Late transient neonatal hypocalcemia continues to be reported despite recent reduction in phosphate load in the commercially available formulas [1, 2, 4, 5, 7, 8, 23]. Infants presenting with hypocalcemic seizures require intravenous calcium to rapidly correct hypocalcemia [3, 9]. Extravasation of intravenous calcium can result in severe tissue necrosis . IV infiltration rates among neonates vary from 57% to 70% and extravasation occurs in 11% to 23% of reported cases [10–12]. The most common cause of IV infiltration is total parenteral nutrition (76%) and calcium (72%) [11, 12].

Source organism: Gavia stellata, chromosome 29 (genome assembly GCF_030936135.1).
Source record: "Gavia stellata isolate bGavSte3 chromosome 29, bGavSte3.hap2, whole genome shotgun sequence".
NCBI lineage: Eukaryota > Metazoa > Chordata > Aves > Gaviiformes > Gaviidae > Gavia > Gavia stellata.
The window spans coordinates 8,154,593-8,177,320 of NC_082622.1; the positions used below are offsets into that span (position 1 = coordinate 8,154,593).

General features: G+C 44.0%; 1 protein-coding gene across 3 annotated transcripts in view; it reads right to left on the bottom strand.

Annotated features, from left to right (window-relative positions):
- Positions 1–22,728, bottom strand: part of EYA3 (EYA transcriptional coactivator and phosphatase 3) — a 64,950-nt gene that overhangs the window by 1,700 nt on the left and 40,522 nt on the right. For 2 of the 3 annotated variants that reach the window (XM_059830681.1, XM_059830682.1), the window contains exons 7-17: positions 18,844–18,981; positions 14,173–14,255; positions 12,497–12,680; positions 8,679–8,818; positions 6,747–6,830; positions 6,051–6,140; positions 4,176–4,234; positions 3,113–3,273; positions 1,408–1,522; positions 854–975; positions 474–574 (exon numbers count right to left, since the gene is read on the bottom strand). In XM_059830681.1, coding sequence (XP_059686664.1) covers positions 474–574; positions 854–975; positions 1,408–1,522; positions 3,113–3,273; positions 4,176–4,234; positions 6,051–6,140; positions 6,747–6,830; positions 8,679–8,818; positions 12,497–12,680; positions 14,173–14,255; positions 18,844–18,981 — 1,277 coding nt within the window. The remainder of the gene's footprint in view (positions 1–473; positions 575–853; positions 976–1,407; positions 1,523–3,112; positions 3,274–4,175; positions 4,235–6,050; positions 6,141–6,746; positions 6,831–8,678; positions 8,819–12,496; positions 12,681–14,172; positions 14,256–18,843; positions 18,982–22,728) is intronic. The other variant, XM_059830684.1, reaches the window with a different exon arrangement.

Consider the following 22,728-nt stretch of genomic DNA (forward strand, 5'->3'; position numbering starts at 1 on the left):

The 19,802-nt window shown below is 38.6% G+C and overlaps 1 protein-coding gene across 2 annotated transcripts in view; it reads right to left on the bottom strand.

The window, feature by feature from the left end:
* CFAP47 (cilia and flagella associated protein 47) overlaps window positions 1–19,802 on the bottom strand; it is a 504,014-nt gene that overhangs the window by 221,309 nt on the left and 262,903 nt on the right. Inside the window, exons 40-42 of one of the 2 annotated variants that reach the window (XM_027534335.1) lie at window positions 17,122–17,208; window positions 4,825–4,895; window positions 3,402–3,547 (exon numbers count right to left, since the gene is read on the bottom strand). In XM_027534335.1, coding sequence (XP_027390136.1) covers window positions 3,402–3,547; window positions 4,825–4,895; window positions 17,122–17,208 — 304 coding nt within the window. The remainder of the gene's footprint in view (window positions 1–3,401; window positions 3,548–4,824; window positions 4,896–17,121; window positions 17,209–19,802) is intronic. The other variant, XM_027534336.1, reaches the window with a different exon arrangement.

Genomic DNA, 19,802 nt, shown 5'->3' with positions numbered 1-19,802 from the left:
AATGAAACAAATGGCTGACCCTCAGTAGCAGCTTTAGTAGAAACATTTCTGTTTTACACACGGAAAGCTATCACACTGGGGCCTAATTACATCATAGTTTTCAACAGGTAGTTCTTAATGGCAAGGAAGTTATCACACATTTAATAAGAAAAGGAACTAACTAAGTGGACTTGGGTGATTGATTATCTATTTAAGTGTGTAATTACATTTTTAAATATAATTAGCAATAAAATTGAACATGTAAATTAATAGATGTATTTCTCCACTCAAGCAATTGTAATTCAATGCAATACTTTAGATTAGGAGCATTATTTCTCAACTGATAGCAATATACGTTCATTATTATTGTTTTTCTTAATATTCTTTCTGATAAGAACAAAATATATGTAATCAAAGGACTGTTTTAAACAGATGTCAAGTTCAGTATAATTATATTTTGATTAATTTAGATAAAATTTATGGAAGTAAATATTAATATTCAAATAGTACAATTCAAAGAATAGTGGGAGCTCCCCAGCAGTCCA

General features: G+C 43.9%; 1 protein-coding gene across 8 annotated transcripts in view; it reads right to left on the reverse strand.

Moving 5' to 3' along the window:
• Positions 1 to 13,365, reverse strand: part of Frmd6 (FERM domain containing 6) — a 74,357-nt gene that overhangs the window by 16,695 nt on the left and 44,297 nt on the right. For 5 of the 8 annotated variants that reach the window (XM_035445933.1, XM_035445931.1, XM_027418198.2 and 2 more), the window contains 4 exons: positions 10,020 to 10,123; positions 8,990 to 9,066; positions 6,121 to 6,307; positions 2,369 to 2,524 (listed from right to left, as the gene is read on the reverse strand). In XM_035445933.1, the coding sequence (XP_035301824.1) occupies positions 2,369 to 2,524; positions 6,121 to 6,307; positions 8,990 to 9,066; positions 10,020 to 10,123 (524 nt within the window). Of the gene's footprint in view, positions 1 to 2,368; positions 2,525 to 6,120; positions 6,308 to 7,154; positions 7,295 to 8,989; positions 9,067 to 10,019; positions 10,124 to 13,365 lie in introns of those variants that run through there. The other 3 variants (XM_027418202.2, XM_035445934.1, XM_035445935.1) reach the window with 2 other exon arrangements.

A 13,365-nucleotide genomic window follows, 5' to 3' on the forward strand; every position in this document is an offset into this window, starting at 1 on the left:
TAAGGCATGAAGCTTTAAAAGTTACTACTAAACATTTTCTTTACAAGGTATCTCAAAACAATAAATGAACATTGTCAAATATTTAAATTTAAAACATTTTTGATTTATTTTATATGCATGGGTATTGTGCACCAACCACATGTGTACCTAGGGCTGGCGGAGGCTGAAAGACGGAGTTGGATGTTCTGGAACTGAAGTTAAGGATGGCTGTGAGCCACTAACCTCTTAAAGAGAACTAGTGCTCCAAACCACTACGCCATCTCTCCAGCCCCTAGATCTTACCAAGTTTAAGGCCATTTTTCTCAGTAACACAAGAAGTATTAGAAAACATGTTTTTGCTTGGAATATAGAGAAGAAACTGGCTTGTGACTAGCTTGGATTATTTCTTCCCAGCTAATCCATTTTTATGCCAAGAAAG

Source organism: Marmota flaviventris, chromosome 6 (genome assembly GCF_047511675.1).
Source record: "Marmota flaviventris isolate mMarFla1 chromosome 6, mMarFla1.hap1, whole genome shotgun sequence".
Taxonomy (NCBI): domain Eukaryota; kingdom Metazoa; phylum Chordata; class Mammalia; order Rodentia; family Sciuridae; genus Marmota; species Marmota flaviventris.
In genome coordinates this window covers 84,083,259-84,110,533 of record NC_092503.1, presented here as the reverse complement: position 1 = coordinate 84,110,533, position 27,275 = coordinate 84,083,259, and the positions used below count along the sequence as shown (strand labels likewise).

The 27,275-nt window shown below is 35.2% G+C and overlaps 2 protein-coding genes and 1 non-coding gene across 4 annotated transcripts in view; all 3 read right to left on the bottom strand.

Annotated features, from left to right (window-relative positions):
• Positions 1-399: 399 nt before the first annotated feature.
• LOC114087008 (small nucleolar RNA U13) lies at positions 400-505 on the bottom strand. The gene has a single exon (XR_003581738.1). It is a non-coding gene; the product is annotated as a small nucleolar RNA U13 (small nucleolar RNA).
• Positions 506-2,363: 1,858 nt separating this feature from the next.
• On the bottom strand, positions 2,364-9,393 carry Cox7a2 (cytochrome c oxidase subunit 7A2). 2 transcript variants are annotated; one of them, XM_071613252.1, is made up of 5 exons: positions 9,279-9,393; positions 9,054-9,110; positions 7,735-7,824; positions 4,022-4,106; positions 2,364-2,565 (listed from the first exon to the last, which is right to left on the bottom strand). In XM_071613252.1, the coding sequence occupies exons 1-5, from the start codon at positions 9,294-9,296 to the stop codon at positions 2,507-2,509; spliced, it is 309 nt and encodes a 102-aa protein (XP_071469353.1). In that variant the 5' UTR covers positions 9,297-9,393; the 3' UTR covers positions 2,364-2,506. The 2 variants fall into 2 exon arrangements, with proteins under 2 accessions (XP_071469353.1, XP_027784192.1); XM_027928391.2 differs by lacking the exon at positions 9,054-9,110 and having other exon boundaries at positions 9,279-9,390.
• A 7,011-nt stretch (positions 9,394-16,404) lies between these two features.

We postulated that the use of 1,25(OH)2 Vitamin D in our study population would reduce the time of correction of hypocalcemia. We found that the time to correct hypocalcemia was not statistically different between the placebo and 1,25(OH)2 Vitamin D treated groups. Due to the delay processing the study and preparing medication in pharmacy, 1,25(OH)2 Vitamin D was initiated 4.8 ± 0.5 hours after starting intravenous continuous calcium infusion. Earlier administration of 1,25(OH)2 Vitamin D might have further reduced the time of resolution of hypocalcemia. The onset of action of 1,25(OH)2 Vitamin D is approximately 4–6 hours. On average, hypocalcemia was corrected 7.2 ± 1.9 hours after intravenous continuous calcium infusion was started and 4.5 hours after 1,25(OH)2 Vitamin D was given. There was probably not enough time for the 1,25(OH)2 Vitamin D to mobilize calcium from the bone. The high dose of intravenous continuous calcium used may also have obscured the effect of 1,25(OH)2 Vitamin D. The study might have also been underpowered (83%) due to small sample size.